This Bicycle Rack and Locker Program has provided reimbursement funds up to set limits for completed installations of bicycle racks, lockers and cages throughout Marin County. The grant for this program expires on August 22, 2012 and is responsible for over 1,700 bicycle parking spaces at a cost of usually less than $125 per space countywide.
WBM: What does this mean for businesses, schools?
RB: It means that partnering agencies have invested to show that safe and convenient bicycle facilities can lure people out of their cars and that it is possible for people to function in a community setting without the internal combustion engine. So far the results are good especially at the schools where the new racks are well used.
WBM: How much did all of the parking stalls/installations cost?
RB: Our reimbursement figure is $182,782. For installations of less than eight to ten racks there was usually an out of pocket cost to the agency so the actual cost is more, say $190,000. The federal project cost $125,000.
WBM: Funding is ending now because …?
RB: Our Grant agreement is expiring after four years.
WBM: Anything else you’d like to mention?
RB: It is anticipated that the Bay Area Air Quality District will be implementing a Bay Area wide bicycle rack program that is scheduled to open this year. For information about the Air District’s Bicycle Parking Infrastructure program contact Patrick Wenzinger at 415. 749. 4934.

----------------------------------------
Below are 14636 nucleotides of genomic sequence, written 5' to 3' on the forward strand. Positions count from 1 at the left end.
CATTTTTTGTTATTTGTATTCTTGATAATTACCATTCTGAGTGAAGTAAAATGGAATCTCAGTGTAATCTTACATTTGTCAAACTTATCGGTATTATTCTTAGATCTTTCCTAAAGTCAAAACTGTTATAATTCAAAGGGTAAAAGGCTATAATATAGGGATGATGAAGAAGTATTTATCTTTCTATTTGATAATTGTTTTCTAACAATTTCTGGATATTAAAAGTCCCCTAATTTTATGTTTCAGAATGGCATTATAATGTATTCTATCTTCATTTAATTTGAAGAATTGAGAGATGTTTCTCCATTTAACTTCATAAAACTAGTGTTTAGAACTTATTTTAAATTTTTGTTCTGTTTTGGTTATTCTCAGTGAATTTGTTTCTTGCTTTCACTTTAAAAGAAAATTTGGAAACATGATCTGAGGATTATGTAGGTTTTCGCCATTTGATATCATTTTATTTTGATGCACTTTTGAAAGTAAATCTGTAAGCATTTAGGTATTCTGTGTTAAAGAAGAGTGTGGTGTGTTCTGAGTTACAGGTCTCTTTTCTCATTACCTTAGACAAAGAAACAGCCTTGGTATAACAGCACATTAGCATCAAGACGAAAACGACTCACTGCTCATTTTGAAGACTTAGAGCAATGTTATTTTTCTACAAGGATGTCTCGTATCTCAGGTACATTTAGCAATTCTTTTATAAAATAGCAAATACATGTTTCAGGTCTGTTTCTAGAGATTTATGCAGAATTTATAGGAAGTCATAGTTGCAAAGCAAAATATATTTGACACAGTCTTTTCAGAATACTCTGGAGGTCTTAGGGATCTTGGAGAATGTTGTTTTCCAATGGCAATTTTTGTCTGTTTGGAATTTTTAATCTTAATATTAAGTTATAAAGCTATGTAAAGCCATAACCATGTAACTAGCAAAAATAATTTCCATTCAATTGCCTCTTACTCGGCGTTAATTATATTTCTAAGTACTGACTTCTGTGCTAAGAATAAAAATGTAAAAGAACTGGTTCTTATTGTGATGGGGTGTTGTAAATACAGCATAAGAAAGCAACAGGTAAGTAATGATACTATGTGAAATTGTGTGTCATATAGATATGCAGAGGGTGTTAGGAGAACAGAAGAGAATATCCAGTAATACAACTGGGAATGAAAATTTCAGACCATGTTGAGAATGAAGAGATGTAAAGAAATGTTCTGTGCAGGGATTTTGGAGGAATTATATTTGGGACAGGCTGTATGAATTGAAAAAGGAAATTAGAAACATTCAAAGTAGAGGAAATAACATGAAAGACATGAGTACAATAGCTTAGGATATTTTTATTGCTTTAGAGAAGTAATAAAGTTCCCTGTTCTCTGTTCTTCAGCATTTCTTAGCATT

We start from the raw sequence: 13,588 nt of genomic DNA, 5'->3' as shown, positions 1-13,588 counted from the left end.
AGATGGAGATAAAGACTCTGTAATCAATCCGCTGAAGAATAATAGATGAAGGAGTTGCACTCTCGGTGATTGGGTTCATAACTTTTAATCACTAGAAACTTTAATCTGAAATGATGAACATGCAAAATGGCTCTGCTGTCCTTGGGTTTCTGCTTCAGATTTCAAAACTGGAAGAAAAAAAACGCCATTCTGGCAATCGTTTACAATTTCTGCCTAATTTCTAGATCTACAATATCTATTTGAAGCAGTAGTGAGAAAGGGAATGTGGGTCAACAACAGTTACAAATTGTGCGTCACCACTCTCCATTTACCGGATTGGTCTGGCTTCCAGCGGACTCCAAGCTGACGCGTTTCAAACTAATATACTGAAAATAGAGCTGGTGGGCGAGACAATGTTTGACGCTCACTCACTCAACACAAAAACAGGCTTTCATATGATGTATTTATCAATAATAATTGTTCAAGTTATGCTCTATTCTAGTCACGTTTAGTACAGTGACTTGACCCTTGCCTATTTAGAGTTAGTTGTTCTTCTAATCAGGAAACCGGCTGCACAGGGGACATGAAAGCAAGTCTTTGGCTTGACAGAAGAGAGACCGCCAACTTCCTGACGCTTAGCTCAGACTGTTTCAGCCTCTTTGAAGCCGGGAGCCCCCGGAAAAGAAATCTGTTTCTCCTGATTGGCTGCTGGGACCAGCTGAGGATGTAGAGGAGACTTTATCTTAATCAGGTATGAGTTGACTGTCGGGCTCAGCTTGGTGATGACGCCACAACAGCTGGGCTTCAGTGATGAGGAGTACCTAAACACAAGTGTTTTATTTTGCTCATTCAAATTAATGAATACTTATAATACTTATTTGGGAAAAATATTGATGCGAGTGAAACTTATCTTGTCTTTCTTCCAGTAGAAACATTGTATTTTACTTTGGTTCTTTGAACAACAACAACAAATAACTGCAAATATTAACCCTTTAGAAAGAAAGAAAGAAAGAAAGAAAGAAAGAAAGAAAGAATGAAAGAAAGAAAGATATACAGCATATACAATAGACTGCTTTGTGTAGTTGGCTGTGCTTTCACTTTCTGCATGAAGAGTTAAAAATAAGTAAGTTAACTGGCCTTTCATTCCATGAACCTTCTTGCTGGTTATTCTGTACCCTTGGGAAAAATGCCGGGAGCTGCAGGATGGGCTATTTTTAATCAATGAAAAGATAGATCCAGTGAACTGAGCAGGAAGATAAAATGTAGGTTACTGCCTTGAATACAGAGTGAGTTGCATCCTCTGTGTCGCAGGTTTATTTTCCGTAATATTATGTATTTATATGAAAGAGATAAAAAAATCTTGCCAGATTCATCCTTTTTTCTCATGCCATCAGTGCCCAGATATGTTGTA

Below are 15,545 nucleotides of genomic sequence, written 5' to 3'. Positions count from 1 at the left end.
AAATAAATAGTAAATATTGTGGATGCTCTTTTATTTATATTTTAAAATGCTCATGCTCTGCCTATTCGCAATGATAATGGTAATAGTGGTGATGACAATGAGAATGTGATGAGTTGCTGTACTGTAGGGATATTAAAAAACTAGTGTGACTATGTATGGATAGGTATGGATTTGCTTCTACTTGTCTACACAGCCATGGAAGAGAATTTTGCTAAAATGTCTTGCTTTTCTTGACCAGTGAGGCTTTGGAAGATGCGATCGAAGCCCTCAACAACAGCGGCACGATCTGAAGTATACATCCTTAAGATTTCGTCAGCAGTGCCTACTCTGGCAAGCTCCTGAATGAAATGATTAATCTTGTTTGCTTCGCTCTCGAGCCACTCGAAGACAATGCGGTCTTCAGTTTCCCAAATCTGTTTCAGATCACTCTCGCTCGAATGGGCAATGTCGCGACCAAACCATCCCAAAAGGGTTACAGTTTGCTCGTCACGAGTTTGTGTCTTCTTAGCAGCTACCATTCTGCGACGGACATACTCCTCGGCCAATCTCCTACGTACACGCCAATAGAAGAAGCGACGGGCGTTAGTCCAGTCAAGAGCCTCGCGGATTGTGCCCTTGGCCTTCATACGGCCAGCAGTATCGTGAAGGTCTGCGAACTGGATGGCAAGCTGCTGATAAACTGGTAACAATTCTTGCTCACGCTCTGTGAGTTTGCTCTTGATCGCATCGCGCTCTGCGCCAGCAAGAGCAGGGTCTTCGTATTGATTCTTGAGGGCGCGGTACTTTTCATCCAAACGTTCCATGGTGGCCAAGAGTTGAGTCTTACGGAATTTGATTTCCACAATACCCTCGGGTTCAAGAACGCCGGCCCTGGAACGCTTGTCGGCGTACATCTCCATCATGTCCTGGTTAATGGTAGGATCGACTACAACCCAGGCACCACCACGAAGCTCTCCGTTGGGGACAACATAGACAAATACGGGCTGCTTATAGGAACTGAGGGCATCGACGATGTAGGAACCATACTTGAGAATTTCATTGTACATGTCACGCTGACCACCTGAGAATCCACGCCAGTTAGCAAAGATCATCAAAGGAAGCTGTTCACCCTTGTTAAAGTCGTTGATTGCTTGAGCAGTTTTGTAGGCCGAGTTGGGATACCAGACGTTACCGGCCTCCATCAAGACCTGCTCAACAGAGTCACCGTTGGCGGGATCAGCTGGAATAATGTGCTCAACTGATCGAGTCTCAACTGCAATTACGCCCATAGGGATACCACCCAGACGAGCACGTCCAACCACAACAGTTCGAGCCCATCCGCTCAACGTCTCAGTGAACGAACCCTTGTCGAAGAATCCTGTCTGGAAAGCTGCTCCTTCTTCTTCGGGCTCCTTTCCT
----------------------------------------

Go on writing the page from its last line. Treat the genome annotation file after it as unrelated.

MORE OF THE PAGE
Strawberry Safe Routes to Schools Project
Just in time for back-to-school, a new sidewalk has been created to improve access to Strawberry Point Elementary School, located at 117 East Strawberry Drive in Strawberry, and the County of Marin Department of Public Works (DPW) is proud to offer its expert engineering and project delivery skills to accomplish the task!
New sidewalk and front driveway
Located on the Strawberry peninsula and within walking distance of San Francisco Bay, this educational community is also shaped by an overarching commitment to the environment. Unique to the Mill Valley School District, Strawberry Point, featuring grades kindergarten through 5, is the only public school in Marin with natural bay wetlands on the school grounds. School staff and students study the science of wetland ecology together, where students learn a variety of subjects within an ecological context designed to instil an appreciation for nature and the environment and develop a commitment to working toward a more sustainable world.
Contractor W.R. Forde staff laying the concrete
In keeping with the environmental character of the school, DPW Engineering and Safe Routes To Schools staff are collaborating (physically and financially!) to fill a sidewalk gap from Ricardo Lane approximately 330-feet to the crosswalk in front of the school which now provides a safe place to walk off of the street.